“Pulp Fiction is a perfect example of a postmodern text” – Discuss.

Pulp Fiction is one of a few recognised films for its extraordinary conventions and the ingenious directing that Quentin Tarantino brings to the screen. Despite attracting target audiences that are interested in the gangster’s genre of film, Tarantino presents numerous representations and links to previous icon and recognised films. The advantage of this method is that through the diverse range of genre references made throughout the film it creates a mutual level of understanding between the different audiences and Tarantino; this is important the cultural code enables Tarantino to gain the interest and trust from the audience as they can rely on his knowledge to relate to the public. Tarantino was hugely influenced by Jean Luc Godardwhich perhaps was the reason behind the extent of his many strong references to iconic events and people resulting in creating an illusion the opposite of reality. This alone links to Plato’s theory of forms where be believed for every ‘thing’ that existed in reality there was a duplicate in another world however this was presented as a form and so not literal or reality. These influences encouraged Tarantino to create parodies in his films and the best example of this is Pulp Fiction, in addition to this he also subverted film conventions which caused the effect of removing reality by creating an image within the film that is widely recognised as fake or not real. Their are many elements within the film which suggest that Pulp Fiction is one of many films that falls under a category of postmodern media, however to suggest that it is a perfect example may not be so straight forward. A clear example where Tarantino deliberately creates an a false sense of reality is where the mise en scene is manipulated in the car scene with Butch travelling in the taxi; the black and white back-drop behind the car windows harshly contrasts with Butch’s clothing and the rest of the taxi’s interior. However, more importantly the connotation of this makes reference to the quality of the camera when this film was made (the colour inside of the taxi) and before coloured film (the black and white back drop). This example supports part of Dominic Strinati’s quote that he made in 1992 - "Media images encourage superficiality rather than substance, cynicism rather than belief, the thirst for constant change rather than security of stable traditions, the desires of the moment rather than the truths of history". This suggests that Tarantino’s efforts to remove reality is due to recent cultural behaviour to rebel against what people believe to be reality, although because postmodern media has reached such extremes society now questions what really is reality therefore the illusions made by Tarantino may be so dramatic because he feels the need to emphasis his own world of new reality. Similarly Tarantino makes reference to The Mason-Dixon Line. Surveyed between 1763 and 1767 by Charles Mason and Jeremiah Dixon, this line was the resolution of a border dispute between British colonies in Colonial America. Consequently it is what forms a demarcation line making contact with four US states and forming part of their borders, these included; Pennsylvania, Maryland, Delaware and West Virginia. This is now part of cultural history as it symbolises the boundary between the Northern United States and the Southern United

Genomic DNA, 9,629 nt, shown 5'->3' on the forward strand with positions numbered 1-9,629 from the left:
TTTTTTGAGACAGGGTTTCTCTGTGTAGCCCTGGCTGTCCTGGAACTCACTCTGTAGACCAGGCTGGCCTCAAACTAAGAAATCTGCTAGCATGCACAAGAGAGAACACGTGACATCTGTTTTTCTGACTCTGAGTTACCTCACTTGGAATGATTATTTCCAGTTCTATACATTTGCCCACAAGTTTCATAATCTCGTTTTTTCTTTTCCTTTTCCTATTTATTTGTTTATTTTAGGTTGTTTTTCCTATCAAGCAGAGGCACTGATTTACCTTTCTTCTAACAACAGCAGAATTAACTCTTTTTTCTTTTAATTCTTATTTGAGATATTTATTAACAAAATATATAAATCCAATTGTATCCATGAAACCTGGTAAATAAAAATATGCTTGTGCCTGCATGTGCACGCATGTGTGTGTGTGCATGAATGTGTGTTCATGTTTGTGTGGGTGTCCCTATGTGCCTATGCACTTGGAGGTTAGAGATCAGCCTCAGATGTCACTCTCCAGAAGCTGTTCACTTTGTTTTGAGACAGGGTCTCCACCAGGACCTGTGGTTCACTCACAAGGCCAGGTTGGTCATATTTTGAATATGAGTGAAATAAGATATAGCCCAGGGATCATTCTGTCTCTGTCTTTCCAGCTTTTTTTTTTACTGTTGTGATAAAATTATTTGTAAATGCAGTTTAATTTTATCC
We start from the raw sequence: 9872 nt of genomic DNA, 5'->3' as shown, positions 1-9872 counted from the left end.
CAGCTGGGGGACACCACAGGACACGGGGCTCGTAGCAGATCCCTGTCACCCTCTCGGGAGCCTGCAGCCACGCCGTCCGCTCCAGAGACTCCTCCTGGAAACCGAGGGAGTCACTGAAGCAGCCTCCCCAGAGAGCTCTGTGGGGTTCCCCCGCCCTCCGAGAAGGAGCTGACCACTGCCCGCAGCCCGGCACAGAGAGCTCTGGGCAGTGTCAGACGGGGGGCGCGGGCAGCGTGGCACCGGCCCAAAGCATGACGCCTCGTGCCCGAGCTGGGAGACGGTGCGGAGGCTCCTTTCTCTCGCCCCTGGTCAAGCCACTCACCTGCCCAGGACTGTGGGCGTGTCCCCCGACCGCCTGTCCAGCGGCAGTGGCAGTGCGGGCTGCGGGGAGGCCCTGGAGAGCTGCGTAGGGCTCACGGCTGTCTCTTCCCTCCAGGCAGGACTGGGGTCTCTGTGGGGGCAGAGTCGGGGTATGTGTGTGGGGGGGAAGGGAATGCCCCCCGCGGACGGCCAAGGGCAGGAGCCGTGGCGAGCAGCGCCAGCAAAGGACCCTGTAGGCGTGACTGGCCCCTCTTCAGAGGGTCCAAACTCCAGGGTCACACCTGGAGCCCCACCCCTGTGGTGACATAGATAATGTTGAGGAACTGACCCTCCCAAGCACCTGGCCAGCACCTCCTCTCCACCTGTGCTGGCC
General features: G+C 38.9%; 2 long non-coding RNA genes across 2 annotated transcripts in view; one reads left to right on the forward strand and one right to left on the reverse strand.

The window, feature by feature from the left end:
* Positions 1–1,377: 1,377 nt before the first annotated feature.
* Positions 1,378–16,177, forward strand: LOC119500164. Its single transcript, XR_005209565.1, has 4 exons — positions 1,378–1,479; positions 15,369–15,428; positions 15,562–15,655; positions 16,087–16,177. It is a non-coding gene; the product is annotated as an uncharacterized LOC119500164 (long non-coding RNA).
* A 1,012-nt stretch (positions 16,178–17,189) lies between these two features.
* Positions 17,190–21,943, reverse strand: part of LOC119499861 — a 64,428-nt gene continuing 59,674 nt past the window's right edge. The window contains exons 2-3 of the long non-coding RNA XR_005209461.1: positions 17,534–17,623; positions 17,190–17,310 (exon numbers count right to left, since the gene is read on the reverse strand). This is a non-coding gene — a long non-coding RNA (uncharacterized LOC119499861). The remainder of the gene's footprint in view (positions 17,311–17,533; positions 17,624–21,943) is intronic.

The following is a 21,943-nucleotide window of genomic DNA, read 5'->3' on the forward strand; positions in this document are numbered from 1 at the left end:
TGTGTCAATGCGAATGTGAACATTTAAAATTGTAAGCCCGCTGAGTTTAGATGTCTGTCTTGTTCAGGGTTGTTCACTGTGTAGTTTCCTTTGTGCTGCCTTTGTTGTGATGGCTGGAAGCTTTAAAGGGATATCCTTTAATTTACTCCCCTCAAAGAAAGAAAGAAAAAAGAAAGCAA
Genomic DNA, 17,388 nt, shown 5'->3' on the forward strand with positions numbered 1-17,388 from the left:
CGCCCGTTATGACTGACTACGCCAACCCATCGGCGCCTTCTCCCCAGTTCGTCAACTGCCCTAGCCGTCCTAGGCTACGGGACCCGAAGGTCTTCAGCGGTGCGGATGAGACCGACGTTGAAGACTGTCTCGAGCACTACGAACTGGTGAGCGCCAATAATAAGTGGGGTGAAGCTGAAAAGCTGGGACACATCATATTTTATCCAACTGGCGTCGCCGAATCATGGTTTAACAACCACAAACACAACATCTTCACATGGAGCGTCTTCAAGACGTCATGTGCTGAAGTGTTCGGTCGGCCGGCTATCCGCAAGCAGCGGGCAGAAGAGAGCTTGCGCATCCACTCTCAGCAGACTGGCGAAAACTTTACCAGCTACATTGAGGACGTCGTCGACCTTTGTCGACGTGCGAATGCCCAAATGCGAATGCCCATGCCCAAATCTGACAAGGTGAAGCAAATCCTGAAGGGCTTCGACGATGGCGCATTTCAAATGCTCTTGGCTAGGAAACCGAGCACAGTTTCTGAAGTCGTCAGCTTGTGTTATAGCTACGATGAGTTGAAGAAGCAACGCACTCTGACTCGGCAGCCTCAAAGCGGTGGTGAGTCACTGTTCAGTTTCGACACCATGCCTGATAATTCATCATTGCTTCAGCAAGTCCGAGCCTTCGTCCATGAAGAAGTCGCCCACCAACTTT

States; it is this that Tarantino adapts to fit in to Pulp Fiction. It appears in the scene where Marcellus and Butch are assaulted, this happens in a shop by the person working in the shop and a policeman; the connection is relevant as the shop in this scene is called Masion-Dixon. The historical reference of slave owners and non slave owners from either side of the Masion-Dixon line is highlighted within the scene through the cultural differences between Marcellus’s power of reputation and Butch’s physical power which contrast to the status that the shop owner holds. Tarantino reversed these levels of power through the event of sexual assault being acted upon Marcellus; this in any persons mind wouldn’t be realistic and however the main reference to the line and its connotations emphasis the power of Tarantino’s new reality. In contrast to the previous points there is one reference that’s impact is lost because the consistency is broken by a few shots. To create this particular element of new reality Tarantino planned to have all clocks visible in scenes to be set to 4:20; this implied that the whole duration for the story within the film happened at the same time, as if it didn’t happen or exist at all. Similarly Tarantino manipulates time throughout the film by ordering the scene deliberately not in chronological order, and so some of these scenes appear as flashbacks however the rest are just extra information about the past revealed to the audience later in the film allowing viewer to try and piece together what’s happened and what is next to happen. As it happens this specific time of 4:20 makes another link; 420 is known as slang for smoking marijuana, this originated in California when students from San Rafael High School would meet up at 4:20 after school to smoke marijuana at the Louise Pasteur statue. This was originated because the students wanted to be recognised as a subculture of people who smoked the drug; Tarantino clearly links this in with the gangster lifestyle portrayed though Jules and Vincent’s characters. However this clear reference may be seen as ruined due to the two scenes when the clocks are set to 8:15 and 7:22am; the impact is lost because of this. Overall I feel that that Pulp Fiction is indeed a perfect example of postmodernism because of the extent of detailed references involved in the film, including those that are widely recognised such as iconic names and people as well as events that may not be so widely known. However it is these elements that piece together a new world of time and place, all contributing to a new reality.